Duet for all in Jaffa

All kinds of musical entertainment, gastronomic delights and arts and crafts workshops, will grace the Arab-Jewish Center in the Ajami quarter.

duet 298.88 (photo credit: Courtesy)
duet 298.88
(photo credit: Courtesy)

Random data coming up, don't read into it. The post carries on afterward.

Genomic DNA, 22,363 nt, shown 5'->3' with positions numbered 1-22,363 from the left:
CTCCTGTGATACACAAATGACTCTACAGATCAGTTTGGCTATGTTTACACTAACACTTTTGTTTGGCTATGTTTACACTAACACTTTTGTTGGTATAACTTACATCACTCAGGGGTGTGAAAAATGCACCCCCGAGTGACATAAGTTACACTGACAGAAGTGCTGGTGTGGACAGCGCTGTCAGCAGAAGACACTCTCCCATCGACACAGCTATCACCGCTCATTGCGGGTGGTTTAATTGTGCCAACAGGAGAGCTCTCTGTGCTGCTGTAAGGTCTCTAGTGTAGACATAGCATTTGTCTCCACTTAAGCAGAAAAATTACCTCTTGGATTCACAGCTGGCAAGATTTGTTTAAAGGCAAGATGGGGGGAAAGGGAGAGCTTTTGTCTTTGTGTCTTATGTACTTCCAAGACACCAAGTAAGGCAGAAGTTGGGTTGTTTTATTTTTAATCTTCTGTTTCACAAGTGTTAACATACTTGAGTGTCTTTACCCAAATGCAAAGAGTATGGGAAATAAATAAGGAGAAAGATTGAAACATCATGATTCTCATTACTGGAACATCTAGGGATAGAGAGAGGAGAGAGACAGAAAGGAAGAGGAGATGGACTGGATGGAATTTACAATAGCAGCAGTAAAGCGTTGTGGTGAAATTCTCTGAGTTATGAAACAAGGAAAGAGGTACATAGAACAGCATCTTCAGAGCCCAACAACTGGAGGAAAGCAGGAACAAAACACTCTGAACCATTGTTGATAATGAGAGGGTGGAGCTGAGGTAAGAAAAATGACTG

This year's Duet in Jaffa festival should have happened in the summer, but the Lebanon War got in the way. On reflection, December isn't a bad time to hold a festival that also marks a Jewish, a Christian and a Muslim holiday. While Ramadan ended a month or two ago, Hanukka and Christmas are almost upon us. Duet in Jaffa will be held at the Arab-Jewish Center in the Ajami quarter of Jaffa on the weekends of December 9, 16 and 23. There will be all kinds of musical entertainment, plus some gastronomic delights and hands-on arts and crafts workshops. Click for upcoming events calendar! "There is a mixed population in Jaffa," explains festival director Eli Greenfeld, "so Duet in Jaffa is appropriate for them." Greenfeld adds that he expects visitors from far and wide. "This is the eighth year we have held Duet in Jaffa and, over the years, we have seen people coming from the whole of the Tel Aviv area - not just the mixed ethnic parts of Yaffo - and other parts of the country, too. It's wonderful that the Tel Aviv-Yaffo municipality supports this event so strongly." There will be something to see, hear and do for all ages. The festival aims to whet the visitors' appetites - literally - from the get-go. The first slot, at noon on December 9, is a food workshop that blends dishes from the East and West. That is followed by kids' entertainment, an acrobatics show that combines juggling, and other athletic circus tricks with modern clowning. Musical items include Eastern hafla (party) music courtesy of Haifa resident Nizar Francis and rapper Tamer Naffer and Keleh 6. "There is a growing market for Arabic and ethnic music here, especially classical Arabic music," Greenfeld notes, "but we are also going to offer the public music for younger people. It is also an opportunity for Arab musicians to perform in front of audiences to which they don't normally have access." The second weekend (December 16) features arts & crafts stalls and a workshop that includes traditional Palestinian carpet making, embroidery and weaving, pottery making and natural beauty care products. "Over the years this festival has been particularly popular with families," Greenfeld says. "We try to offer something for everyone."